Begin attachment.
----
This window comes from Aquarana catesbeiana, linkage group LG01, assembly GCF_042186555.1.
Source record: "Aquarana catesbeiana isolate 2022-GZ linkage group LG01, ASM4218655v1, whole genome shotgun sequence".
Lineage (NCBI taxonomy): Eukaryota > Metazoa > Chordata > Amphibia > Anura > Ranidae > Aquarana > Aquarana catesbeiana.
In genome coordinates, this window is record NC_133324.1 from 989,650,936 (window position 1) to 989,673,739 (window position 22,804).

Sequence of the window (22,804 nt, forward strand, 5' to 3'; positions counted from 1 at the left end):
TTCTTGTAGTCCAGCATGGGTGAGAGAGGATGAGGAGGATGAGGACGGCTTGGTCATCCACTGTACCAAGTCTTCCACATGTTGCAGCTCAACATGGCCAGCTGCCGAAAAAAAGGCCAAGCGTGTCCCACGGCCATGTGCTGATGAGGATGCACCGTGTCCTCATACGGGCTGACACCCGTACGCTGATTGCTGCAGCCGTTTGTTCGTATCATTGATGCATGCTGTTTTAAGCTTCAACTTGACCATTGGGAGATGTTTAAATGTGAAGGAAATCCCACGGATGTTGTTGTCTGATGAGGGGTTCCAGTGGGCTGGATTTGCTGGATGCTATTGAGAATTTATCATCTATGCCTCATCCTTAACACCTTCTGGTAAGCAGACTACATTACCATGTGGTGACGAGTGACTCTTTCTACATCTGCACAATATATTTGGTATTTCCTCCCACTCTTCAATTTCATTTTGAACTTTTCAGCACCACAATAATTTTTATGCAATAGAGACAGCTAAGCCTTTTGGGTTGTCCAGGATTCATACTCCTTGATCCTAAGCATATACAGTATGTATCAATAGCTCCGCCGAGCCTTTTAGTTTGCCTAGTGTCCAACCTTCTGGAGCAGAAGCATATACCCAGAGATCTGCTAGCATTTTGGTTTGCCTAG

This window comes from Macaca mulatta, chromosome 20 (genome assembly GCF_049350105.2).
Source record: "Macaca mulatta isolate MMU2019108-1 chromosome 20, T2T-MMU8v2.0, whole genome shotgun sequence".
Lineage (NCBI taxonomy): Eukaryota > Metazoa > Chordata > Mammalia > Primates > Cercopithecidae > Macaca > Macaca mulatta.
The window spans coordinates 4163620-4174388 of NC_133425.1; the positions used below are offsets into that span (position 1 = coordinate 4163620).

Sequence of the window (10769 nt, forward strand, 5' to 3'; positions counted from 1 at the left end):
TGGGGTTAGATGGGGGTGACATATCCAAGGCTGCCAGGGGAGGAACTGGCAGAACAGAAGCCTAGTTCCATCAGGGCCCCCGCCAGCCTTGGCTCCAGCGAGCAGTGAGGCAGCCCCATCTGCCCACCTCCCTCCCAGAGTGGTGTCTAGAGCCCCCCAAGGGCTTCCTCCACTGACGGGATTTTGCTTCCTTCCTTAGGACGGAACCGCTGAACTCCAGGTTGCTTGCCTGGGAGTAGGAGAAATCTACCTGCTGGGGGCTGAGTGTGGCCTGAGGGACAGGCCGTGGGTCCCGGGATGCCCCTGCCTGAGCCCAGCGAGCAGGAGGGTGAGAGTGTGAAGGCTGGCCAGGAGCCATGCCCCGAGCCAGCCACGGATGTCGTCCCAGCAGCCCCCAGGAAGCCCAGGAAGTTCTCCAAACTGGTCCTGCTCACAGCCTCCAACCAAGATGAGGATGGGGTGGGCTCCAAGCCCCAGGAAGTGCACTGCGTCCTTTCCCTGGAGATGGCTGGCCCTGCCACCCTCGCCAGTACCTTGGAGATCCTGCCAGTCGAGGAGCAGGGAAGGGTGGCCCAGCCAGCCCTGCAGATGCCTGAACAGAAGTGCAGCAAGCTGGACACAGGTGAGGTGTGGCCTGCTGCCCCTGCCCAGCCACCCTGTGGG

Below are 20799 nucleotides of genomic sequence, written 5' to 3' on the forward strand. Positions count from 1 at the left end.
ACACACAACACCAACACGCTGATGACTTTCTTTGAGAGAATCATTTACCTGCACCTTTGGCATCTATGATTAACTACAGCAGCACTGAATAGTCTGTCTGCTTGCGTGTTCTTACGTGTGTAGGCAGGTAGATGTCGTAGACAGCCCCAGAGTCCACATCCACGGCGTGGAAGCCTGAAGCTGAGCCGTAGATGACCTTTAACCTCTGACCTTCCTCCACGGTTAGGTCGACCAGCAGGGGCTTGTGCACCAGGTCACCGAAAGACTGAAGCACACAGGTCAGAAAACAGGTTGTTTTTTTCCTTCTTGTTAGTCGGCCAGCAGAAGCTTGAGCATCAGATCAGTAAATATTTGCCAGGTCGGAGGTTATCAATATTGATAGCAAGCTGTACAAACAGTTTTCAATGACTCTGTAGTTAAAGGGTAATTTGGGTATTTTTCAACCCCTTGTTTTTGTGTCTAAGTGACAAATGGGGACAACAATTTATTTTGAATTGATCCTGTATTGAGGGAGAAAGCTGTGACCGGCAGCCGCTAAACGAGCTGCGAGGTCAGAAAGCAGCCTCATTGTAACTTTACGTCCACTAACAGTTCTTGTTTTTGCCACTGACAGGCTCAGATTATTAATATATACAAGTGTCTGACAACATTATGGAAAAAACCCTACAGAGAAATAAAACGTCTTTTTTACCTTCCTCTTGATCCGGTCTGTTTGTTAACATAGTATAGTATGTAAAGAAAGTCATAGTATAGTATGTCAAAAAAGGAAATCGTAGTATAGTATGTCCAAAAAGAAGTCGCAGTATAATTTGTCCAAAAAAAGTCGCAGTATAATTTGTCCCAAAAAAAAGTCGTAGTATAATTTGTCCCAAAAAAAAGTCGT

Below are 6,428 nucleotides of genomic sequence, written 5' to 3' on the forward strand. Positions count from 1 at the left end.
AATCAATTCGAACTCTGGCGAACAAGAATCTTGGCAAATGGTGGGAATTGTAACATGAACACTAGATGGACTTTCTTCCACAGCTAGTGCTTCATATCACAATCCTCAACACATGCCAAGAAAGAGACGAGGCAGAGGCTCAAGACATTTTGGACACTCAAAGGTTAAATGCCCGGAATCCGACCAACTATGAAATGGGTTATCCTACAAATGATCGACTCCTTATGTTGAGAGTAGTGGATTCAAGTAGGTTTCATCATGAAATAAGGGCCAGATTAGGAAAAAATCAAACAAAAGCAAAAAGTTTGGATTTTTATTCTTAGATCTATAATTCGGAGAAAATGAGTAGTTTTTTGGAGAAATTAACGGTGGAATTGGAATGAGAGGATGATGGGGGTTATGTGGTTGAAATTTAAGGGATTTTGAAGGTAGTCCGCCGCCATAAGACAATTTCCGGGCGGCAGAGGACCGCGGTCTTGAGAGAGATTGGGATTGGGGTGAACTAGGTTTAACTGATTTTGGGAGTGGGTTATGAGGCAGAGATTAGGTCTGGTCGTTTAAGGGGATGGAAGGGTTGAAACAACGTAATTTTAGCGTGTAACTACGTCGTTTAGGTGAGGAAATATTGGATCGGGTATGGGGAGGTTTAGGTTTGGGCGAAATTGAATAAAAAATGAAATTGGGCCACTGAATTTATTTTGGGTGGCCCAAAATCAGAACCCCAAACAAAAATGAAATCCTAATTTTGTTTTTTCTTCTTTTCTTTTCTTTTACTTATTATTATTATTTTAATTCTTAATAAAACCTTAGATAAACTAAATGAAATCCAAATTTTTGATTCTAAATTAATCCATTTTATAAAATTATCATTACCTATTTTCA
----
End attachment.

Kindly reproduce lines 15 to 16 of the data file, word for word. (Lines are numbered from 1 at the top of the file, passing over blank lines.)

Below are 6,428 nucleotides of genomic sequence, written 5' to 3' on the forward strand. Positions count from 1 at the left end.
AATCAATTCGAACTCTGGCGAACAAGAATCTTGGCAAATGGTGGGAATTGTAACATGAACACTAGATGGACTTTCTTCCACAGCTAGTGCTTCATATCACAATCCTCAACACATGCCAAGAAAGAGACGAGGCAGAGGCTCAAGACATTTTGGACACTCAAAGGTTAAATGCCCGGAATCCGACCAACTATGAAATGGGTTATCCTACAAATGATCGACTCCTTATGTTGAGAGTAGTGGATTCAAGTAGGTTTCATCATGAAATAAGGGCCAGATTAGGAAAAAATCAAACAAAAGCAAAAAGTTTGGATTTTTATTCTTAGATCTATAATTCGGAGAAAATGAGTAGTTTTTTGGAGAAATTAACGGTGGAATTGGAATGAGAGGATGATGGGGGTTATGTGGTTGAAATTTAAGGGATTTTGAAGGTAGTCCGCCGCCATAAGACAATTTCCGGGCGGCAGAGGACCGCGGTCTTGAGAGAGATTGGGATTGGGGTGAACTAGGTTTAACTGATTTTGGGAGTGGGTTATGAGGCAGAGATTAGGTCTGGTCGTTTAAGGGGATGGAAGGGTTGAAACAACGTAATTTTAGCGTGTAACTACGTCGTTTAGGTGAGGAAATATTGGATCGGGTATGGGGAGGTTTAGGTTTGGGCGAAATTGAATAAAAAATGAAATTGGGCCACTGAATTTATTTTGGGTGGCCCAAAATCAGAACCCCAAACAAAAATGAAATCCTAATTTTGTTTTTTCTTCTTTTCTTTTCTTTTACTTATTATTATTATTTTAATTCTTAATAAAACCTTAGATAAACTAAATGAAATCCAAATTTTTGATTCTAAATTAATCCATTTTATAAAATTATCATTACCTATTTTCA